Hardware preparations CX-10

10 Jun

The general steps are as follows:

  1. Solder wires to the board.
  2. Configure the STLink of the Discovery board.
  3. Apply external power to the Vdd pin of the SWD.
  4. Clear flash memory of the chip.

The following items are required:

  • CX-10 quadcopter (~$15)
  • STM32F4-Discovery Board (~$15)
  • Some wires and female pin headers for a connector

Solder wires to the board

This link basically tells it all:


And this is what is looks like:



Configure the STLink of the Discovery board.

I used the STM32F4 Discovery Board as programmer for the CX-10. This is a cheap solution but another STLink programmer will do as well. The jumpers need to be removed as shown in the picture (I left them on to prevent losing them). Then, I made an ugly adapter to fit the connector on the drone.

20150610_225642 20150610_225533


Apply external power to the Vdd pin of the SWD

The blue version of the CX-10 had a power regulator that is normally enabled by the STM32F050 processor itself. But if this power regulator is disabled, the processor also has no power! This becomes problematic when flashing the device, since it is not able to supply power to itself. We need an external power source while flashing the device. I solved it the quick and dirty way by extracting 3 Volts from the VDD pin of the Discovery Board.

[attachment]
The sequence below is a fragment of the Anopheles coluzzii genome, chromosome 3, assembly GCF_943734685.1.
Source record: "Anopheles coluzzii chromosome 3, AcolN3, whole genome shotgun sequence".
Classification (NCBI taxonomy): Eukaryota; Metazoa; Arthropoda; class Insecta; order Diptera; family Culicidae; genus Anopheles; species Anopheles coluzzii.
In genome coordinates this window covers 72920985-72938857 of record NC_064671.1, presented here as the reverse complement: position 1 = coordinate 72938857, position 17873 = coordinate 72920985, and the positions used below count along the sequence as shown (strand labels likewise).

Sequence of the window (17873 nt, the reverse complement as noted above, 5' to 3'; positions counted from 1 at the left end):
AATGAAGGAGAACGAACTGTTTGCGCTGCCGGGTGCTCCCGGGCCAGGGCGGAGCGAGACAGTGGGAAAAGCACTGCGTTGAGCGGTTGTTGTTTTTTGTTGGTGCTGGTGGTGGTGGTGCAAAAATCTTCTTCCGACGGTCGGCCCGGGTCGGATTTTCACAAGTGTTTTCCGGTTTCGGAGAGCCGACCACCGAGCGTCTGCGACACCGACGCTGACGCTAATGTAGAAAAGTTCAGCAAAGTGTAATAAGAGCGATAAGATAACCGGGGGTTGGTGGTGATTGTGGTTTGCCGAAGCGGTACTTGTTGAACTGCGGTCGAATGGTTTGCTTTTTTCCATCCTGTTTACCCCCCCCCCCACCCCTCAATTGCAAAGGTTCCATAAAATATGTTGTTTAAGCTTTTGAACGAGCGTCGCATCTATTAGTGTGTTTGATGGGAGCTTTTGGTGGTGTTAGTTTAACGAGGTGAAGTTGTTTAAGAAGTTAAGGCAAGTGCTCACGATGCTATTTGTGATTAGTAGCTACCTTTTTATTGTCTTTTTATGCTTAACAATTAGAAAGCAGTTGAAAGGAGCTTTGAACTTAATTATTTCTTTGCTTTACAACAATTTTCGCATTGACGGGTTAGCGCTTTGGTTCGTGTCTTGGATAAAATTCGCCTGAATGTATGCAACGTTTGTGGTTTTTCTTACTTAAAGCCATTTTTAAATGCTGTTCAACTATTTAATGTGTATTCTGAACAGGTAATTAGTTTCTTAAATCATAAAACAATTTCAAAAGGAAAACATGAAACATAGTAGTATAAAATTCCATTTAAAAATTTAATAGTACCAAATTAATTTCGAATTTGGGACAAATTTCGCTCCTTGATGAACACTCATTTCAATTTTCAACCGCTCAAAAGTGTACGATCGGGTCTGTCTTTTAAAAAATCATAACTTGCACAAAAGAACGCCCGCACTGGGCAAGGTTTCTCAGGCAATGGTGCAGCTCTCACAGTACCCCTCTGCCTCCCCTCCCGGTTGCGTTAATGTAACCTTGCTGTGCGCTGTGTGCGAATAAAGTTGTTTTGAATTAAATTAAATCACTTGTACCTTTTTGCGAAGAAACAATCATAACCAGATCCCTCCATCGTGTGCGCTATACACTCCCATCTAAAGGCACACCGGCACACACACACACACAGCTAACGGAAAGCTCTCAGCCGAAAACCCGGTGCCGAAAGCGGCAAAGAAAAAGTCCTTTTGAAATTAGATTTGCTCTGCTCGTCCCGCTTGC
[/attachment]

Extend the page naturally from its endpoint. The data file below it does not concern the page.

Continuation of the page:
Clear flash memory of the chip

Read protection of the processor is enabled by default at level 1. This needs to be disabled before the device can be flashed. This can be accomplished through the STLink Utility (only available for Windows). Go to Target->Option Bytes, select Level 0 and press apply.  Then, go to Target->Erase Chip. Make sure to apply external power to the VDD-pin of the SWD connection. If anyone knows how to do this in Linux, let me know!

Screenshot 2015-06-11 00.02.49

The next step is getting to blinky.

3 Replies to “Hardware preparations CX-10

  1. Pingback: Best Quadcopters with open source firmware. | dronegarageblog

  2. Good Job! The CX-10 is an excellent learning copter, have given out many of them as their first Quadcopter. The weight to thrust ratio is similar to a full size copter.

  3. I’ve done some bare metal with an STM32F103 using ST-Link on Linux with a various bag of open source and proprietary goodies and just ordered one of these, I’ll post my findings here if I get it working.

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